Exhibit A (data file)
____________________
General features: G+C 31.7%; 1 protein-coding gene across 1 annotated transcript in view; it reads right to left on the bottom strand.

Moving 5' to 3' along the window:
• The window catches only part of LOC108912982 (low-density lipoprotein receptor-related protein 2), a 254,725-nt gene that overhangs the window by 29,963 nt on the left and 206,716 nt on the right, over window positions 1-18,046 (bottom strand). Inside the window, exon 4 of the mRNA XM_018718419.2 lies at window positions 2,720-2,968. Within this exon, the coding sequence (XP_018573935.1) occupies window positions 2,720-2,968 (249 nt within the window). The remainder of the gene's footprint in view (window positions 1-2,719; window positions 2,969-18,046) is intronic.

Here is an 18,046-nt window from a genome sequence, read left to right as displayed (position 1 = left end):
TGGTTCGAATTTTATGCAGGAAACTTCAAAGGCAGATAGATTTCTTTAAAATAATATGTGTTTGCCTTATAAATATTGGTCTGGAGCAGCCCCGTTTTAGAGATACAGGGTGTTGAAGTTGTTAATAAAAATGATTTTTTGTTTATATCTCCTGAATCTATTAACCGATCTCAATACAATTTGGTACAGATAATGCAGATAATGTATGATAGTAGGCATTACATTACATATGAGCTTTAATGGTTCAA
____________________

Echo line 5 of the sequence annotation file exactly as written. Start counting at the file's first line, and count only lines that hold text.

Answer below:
TGGTTCGAATTTTATGCAGGAAACTTCAAAGGCAGATAGATTTCTTTAAAATAATATGTGTTTGCCTTATAAATATTGGTCTGGAGCAGCCCCGTTTTAGAGATACAGGGTGTTGAAGTTGTTAATAAAAATGATTTTTTGTTTATATCTCCTGAATCTATTAACCGATCTCAATACAATTTGGTACAGATAATGCAGATAATGTATGATAGTAGGCATTACATTACATATGAGCTTTAATGGTTCAA